he has raised in this type of atmosphere and that it
cannot be found with the larger carriers where there
is so much competition among people and departments.
Bartlett M. Shaw
Senior Vice President—Administration
Not only has Shaw spent exactly half of his life —
he is 44 — with the airlines, it is sort of a family affair
with him as well. His wife used to work for American
and his brother is Air India’s Cargo Sales Manager,
His father was a management consultant, though not
with the airlines.
The Shaws have four children. Their oldest son
Robert has just finished a tour of duty with the U, S,
Marines in Viet Nam and is now back in school at
Bentley College in Boston, The oldest daughter Kathy
is also in school, at LaSalle Junior College where her
main interest is in working with retarded children. She
is thinking about transferring to a college nearer
Winston-Salem when the family moves here next sum
mer, Their two other daughters, Debbie and Peggy,
are in school near their home on Oyster Bay, Long
Island,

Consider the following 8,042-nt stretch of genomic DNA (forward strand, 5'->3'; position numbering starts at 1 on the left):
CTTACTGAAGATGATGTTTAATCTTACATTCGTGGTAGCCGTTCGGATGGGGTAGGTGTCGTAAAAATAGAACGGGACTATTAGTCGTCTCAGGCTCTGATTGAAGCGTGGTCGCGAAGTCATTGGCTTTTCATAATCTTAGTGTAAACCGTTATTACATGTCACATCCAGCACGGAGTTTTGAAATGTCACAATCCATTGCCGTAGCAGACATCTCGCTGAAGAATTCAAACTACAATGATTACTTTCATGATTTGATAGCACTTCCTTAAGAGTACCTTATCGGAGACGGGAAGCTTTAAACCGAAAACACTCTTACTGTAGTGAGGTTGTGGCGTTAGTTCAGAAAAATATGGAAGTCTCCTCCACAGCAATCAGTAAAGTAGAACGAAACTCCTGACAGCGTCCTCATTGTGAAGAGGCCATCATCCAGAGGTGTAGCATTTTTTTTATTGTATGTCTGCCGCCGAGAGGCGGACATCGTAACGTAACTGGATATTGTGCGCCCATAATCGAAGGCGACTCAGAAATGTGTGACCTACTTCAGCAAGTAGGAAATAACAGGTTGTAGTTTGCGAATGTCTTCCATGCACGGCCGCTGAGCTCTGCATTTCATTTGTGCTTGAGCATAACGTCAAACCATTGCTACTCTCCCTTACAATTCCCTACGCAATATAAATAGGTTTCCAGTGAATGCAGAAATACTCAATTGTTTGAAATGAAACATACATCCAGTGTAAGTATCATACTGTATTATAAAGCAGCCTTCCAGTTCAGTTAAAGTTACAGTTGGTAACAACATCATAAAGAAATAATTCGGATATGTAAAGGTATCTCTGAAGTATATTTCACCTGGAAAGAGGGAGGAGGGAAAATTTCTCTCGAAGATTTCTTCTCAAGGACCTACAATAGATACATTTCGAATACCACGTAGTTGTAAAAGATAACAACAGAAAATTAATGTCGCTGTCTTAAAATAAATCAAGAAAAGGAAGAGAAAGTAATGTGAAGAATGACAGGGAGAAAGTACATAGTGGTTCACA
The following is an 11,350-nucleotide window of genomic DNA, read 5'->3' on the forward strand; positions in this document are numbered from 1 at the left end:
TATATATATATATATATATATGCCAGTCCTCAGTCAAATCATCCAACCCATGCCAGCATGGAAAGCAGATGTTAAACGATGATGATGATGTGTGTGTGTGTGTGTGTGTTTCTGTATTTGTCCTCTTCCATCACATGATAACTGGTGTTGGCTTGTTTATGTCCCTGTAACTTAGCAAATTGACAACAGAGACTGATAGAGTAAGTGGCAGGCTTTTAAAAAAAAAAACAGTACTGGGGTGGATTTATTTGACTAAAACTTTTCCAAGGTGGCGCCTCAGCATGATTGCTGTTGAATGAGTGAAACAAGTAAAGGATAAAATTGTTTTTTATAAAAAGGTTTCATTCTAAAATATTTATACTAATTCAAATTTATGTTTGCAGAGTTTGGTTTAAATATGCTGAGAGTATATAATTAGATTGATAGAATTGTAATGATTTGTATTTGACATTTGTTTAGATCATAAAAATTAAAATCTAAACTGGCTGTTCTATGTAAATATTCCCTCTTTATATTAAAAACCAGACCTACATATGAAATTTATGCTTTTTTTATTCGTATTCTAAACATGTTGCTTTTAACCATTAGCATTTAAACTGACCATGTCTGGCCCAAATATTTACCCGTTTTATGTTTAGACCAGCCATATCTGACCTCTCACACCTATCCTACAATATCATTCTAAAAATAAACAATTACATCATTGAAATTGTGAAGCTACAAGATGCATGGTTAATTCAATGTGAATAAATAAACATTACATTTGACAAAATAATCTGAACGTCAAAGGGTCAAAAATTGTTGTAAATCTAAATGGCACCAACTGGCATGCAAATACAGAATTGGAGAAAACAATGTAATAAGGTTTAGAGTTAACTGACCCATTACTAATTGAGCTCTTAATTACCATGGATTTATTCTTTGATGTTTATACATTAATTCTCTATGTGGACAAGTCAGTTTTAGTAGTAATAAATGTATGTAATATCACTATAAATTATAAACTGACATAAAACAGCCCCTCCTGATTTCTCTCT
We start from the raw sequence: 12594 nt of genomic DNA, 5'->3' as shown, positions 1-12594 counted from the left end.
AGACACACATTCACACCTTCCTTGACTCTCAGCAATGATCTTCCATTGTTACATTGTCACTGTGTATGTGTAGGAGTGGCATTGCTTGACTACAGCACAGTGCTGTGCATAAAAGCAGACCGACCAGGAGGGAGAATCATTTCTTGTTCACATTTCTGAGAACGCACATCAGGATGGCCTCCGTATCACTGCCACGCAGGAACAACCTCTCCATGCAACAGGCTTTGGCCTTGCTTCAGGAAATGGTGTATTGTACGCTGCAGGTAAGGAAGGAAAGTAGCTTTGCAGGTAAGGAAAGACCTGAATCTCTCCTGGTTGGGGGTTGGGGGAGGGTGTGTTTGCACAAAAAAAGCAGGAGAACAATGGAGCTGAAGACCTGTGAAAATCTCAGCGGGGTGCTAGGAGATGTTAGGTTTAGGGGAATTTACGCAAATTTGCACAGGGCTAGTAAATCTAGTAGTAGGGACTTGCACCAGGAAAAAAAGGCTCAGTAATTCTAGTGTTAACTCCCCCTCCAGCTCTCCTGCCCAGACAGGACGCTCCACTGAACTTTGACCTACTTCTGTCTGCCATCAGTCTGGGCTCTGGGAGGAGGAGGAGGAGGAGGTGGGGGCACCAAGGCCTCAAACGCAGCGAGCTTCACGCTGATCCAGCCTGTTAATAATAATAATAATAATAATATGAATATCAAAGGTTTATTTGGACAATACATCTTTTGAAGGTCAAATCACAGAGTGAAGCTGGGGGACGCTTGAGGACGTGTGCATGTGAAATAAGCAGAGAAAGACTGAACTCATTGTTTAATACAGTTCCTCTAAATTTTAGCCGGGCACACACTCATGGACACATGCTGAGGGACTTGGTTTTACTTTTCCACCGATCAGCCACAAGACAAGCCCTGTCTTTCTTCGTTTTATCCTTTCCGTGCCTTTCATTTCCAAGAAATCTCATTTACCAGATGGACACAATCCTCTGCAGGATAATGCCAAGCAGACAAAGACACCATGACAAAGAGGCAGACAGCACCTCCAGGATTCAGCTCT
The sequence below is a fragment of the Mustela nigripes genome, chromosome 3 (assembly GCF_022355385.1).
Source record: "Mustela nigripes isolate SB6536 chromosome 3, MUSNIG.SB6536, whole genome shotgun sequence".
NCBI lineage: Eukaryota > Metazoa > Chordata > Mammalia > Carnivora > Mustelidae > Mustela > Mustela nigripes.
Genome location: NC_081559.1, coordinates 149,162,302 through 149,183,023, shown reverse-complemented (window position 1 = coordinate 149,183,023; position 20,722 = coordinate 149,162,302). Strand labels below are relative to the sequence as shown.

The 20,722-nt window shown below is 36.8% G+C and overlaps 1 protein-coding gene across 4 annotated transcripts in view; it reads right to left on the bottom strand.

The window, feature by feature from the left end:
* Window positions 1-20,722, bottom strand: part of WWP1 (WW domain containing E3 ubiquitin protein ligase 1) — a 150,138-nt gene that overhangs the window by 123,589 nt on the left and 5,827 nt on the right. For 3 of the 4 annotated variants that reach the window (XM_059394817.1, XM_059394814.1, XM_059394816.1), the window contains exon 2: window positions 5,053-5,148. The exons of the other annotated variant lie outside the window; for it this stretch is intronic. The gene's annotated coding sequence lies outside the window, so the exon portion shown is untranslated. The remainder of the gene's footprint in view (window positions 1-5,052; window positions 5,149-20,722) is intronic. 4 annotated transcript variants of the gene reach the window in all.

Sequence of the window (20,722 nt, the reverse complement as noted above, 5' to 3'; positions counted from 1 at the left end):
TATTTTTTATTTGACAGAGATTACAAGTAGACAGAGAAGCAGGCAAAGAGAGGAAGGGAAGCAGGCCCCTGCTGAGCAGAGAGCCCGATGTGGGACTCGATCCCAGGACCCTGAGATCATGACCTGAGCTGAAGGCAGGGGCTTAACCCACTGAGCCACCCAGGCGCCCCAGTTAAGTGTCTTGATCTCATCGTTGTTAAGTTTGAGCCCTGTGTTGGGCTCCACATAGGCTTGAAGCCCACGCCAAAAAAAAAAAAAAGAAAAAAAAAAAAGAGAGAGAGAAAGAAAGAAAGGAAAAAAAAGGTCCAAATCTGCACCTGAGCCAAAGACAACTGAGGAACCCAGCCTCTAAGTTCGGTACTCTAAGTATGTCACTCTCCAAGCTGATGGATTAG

(CoiitiJiiH'd on Three)
basis. This soft traffic situation appears to be
the result of a combination of factors, includ
ing the somewhat depressed state of the na
tional economy, the recent General Motors
strike and the most unfortunate series of air
craft hijackings.
In his letter that is part of the quarterly
report President Davis said “We and the in
dustry could perhaps have weathered this
storm, at least without severe losses, had it
not been for the continuing rapid increases
in costs. Ironically, even in the fact of sub
stantial losses by almost all airlines, the labor
unions are continuing to demand wage in
creases far in excess of any possible increase
in productivity. As a matter of fact, they are
simultaneously demanding a reduction in pro
ductivity. This irresponsible abuse of their
overwhelming and unbridled power can have
only three results; (1) layoffs creating even
more unemployment; (2) fare increases fan
ning the fires of inflation and (3) reduced ser
vice ... all to the detriment of the employ
ees, the public, the companies and the na
tional economy.
“Your Company is currently engaged in a